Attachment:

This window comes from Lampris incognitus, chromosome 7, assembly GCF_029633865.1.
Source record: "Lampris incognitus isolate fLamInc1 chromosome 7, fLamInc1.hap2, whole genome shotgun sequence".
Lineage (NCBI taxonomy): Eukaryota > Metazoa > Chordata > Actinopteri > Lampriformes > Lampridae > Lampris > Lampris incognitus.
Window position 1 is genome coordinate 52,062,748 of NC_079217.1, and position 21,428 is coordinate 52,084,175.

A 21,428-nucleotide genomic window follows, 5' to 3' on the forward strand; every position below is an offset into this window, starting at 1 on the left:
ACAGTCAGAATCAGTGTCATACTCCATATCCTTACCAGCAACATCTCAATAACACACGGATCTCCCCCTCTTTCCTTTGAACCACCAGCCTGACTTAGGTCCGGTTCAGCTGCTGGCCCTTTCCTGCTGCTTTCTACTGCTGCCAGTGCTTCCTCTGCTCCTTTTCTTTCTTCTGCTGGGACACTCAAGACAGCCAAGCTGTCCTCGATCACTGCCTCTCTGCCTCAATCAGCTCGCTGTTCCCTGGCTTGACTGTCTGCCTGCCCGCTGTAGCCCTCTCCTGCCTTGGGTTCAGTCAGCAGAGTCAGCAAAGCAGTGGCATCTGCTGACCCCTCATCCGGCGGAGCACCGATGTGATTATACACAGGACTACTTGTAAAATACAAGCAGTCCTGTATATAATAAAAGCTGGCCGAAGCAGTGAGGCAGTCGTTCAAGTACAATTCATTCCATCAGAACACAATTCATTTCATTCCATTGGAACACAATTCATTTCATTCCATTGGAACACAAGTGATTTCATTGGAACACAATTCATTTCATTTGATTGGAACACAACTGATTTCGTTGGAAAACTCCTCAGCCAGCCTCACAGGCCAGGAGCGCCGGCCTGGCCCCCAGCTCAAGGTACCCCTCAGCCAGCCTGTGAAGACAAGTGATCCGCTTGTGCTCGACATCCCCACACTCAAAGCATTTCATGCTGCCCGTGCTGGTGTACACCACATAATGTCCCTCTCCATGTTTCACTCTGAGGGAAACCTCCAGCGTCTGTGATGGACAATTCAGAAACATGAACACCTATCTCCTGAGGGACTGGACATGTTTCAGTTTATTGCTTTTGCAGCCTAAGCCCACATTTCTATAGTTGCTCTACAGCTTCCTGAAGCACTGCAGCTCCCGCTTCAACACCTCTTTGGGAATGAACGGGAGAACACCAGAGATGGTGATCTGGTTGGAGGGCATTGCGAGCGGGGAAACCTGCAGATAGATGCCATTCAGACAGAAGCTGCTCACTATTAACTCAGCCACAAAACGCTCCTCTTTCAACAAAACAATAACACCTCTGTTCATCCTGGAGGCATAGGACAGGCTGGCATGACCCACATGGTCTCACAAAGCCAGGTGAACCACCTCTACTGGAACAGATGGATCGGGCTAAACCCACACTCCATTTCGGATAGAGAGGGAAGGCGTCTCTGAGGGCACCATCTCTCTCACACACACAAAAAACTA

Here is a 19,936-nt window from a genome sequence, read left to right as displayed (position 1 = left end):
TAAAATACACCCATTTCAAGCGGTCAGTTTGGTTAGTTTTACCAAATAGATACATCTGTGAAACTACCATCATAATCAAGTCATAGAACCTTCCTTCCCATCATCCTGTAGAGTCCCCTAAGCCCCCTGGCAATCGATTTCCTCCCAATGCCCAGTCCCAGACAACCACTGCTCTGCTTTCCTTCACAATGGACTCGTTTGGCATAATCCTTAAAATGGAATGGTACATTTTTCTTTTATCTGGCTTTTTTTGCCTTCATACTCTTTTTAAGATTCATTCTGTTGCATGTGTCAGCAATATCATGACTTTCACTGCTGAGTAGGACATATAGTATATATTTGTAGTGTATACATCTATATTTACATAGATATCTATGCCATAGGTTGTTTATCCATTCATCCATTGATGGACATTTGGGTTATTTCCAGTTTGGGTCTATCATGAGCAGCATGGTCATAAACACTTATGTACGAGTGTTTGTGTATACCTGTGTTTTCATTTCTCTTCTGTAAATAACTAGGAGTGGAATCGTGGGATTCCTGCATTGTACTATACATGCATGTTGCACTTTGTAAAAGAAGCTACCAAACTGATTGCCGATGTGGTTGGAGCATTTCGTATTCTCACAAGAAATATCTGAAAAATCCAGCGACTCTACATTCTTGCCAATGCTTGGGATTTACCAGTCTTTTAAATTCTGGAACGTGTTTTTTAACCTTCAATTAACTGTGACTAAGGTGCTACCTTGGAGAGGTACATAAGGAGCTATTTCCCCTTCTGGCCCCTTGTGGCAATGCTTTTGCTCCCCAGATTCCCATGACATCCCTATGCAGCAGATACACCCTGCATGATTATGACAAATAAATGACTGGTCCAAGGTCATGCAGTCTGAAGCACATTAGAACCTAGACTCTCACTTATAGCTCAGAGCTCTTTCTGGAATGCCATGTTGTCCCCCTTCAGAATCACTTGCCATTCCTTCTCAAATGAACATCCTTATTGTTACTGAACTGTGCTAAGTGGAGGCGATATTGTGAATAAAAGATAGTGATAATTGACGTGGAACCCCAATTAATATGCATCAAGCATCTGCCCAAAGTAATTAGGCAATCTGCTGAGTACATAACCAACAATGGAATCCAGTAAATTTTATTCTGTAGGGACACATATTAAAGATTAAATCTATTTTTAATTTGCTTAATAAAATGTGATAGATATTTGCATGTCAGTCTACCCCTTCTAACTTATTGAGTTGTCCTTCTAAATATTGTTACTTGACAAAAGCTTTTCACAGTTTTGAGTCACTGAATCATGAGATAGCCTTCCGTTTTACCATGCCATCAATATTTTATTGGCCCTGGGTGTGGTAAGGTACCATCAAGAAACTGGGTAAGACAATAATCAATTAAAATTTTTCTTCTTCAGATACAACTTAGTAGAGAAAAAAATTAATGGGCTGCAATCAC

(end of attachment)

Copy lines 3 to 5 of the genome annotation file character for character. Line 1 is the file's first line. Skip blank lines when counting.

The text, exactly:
Lineage (NCBI taxonomy): Eukaryota > Metazoa > Chordata > Actinopteri > Lampriformes > Lampridae > Lampris > Lampris incognitus.
Window position 1 is genome coordinate 52,062,748 of NC_079217.1, and position 21,428 is coordinate 52,084,175.

A 21,428-nucleotide genomic window follows, 5' to 3' on the forward strand; every position below is an offset into this window, starting at 1 on the left: